Firefighters need to exercise the same level of diligence when it comes to overhaul of walls and ceilings as with other forms of ventilation, say Nick Papa and Pete Morotto.
Join Mike Dugan and the panel as they discuss how fire departments fulfill the strategic priority of property conservation by performing tasks such as covering contents with salvage covers.
When it comes to overhaul and checking for extension, err on the side of caution, writes Danny Sheridan.
In this Training Minutes video, Mike Ciampo has energy-saving tips to help firefighters pull ceiling and make inspection holes.
FDNY Lt. Mike Ciampo discusses a method for more efficient overhaul operations.
Overhaul is not the glamour side of firefighting, but it is a critical operation to prevent extension and rekindles. Daniel Sheridan shares some overhaul stories from New York fire incidents and discusses how to balance being thorough and being professional.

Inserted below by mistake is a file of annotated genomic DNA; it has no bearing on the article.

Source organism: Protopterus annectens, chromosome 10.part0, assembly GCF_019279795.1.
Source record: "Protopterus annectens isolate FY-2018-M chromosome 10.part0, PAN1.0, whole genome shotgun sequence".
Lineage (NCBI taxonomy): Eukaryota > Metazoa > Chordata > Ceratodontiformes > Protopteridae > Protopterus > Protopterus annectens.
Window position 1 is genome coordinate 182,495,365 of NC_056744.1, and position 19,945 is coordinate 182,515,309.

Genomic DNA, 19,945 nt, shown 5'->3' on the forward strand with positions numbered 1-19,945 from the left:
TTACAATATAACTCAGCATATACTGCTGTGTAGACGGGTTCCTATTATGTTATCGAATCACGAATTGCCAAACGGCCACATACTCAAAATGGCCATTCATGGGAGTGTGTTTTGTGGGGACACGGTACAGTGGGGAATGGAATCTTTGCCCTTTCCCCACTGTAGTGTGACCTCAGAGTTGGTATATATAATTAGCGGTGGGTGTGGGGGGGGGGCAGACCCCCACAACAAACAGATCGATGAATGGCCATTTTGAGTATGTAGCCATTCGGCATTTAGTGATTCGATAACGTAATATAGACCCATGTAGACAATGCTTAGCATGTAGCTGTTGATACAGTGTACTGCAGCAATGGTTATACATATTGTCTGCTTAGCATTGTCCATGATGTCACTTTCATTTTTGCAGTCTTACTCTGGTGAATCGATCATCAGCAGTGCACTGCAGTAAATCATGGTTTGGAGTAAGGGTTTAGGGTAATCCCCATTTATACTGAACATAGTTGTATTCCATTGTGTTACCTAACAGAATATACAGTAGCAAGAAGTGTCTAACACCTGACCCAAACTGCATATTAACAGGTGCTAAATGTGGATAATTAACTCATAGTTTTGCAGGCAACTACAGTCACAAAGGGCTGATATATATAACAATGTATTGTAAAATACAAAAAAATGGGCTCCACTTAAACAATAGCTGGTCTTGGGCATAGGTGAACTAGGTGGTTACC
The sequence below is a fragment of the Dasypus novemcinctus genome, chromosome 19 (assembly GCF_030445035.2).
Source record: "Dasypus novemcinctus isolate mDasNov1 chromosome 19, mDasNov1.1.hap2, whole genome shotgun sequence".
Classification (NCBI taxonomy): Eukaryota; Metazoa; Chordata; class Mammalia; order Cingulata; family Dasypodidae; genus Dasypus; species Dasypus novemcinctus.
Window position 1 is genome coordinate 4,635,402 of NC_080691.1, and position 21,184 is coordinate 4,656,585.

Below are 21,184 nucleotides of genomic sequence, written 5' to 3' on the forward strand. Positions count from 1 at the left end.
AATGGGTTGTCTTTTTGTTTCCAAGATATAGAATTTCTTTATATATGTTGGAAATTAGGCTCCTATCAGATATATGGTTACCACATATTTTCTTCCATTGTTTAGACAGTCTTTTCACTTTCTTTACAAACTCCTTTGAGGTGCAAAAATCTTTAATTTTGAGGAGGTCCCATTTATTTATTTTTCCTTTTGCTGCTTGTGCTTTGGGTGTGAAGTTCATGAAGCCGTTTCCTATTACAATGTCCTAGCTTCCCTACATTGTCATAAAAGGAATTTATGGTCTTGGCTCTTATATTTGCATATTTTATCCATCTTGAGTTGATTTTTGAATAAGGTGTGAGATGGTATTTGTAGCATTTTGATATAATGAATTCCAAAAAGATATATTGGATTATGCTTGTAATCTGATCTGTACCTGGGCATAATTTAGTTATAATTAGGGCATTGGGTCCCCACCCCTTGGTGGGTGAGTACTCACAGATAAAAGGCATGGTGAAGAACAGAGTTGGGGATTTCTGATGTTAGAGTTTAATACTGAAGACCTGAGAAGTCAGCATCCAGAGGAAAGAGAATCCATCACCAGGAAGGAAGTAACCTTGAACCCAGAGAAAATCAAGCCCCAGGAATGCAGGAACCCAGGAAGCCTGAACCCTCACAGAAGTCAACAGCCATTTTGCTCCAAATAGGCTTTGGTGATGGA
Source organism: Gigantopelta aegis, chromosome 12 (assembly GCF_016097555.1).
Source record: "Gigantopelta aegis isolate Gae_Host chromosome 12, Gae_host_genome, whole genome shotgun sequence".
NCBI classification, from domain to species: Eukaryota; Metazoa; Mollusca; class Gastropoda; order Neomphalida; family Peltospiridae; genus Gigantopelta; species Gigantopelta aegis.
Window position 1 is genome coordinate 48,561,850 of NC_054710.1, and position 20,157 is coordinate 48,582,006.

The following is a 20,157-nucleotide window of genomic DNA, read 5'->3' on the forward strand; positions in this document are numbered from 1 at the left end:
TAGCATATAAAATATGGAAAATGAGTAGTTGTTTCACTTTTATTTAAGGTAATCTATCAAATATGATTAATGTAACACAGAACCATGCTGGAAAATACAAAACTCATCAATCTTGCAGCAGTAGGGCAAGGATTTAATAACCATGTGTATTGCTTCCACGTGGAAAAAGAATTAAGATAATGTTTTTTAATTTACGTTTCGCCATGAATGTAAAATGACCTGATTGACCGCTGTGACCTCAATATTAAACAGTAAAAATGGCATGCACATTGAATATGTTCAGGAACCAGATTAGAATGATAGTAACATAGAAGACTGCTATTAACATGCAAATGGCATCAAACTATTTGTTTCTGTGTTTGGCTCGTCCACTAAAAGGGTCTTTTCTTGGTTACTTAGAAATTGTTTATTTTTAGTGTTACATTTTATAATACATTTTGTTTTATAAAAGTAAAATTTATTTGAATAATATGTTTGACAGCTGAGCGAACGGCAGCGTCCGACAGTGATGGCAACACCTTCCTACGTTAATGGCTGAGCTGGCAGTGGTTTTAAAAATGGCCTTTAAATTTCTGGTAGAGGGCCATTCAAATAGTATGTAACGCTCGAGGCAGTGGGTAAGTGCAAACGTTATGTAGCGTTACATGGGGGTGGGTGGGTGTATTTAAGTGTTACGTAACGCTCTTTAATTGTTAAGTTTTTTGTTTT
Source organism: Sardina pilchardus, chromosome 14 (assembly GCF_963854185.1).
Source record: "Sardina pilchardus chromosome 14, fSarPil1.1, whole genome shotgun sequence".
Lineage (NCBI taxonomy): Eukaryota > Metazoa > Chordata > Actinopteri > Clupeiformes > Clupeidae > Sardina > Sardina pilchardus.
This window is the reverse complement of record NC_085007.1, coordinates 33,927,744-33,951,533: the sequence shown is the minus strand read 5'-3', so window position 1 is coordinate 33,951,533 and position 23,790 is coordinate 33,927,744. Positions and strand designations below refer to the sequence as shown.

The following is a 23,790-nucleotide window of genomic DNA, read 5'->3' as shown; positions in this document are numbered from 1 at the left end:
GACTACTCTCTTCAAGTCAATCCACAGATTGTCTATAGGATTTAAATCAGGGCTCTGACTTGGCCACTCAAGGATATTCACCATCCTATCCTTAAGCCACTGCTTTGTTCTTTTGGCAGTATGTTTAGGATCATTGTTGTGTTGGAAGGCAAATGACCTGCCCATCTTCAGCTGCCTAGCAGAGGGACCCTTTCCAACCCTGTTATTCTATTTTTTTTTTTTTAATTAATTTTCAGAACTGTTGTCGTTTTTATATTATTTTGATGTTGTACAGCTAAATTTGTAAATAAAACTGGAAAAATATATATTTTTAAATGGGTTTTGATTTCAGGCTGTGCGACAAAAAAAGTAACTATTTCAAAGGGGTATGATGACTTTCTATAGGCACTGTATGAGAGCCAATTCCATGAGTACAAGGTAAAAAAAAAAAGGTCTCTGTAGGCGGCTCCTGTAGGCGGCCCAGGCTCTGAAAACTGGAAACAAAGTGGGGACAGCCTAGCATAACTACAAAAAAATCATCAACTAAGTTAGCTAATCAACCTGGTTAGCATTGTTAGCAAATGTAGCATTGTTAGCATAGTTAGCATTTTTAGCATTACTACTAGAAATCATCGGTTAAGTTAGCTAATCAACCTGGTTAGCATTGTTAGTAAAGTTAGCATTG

There's nothing like a rekindle to ruin a fire officer's day. It's more than the damaged pride or embarrassment. There can be liability implications as well. The officer who makes the final determination that a fire is completely extinguished and allows a family to reoccupy its home bears an enormous responsibility for that family's safety.
Let’s face it, rekindle is a dirty word in the fire service. Chief officers would rather have it called a flare-up or a hot spot that broke out again. Whatever you call it, rekindles do occur. If a working fire quickly knocked down could be called a chief officer’s heaven, then a rekindle would be labeled his hell.
Overhauling—a tedious job at best—is a vital step in fire fighting. Yet, unless it is done thoroughly, we may wind up with a rekindle. Of course, a good overhaul takes time, hut it saves time in the long run. Sometimes there is a pressing need for volunteers to return to their jobs and this sometimes leads to haste in leaving the foreground.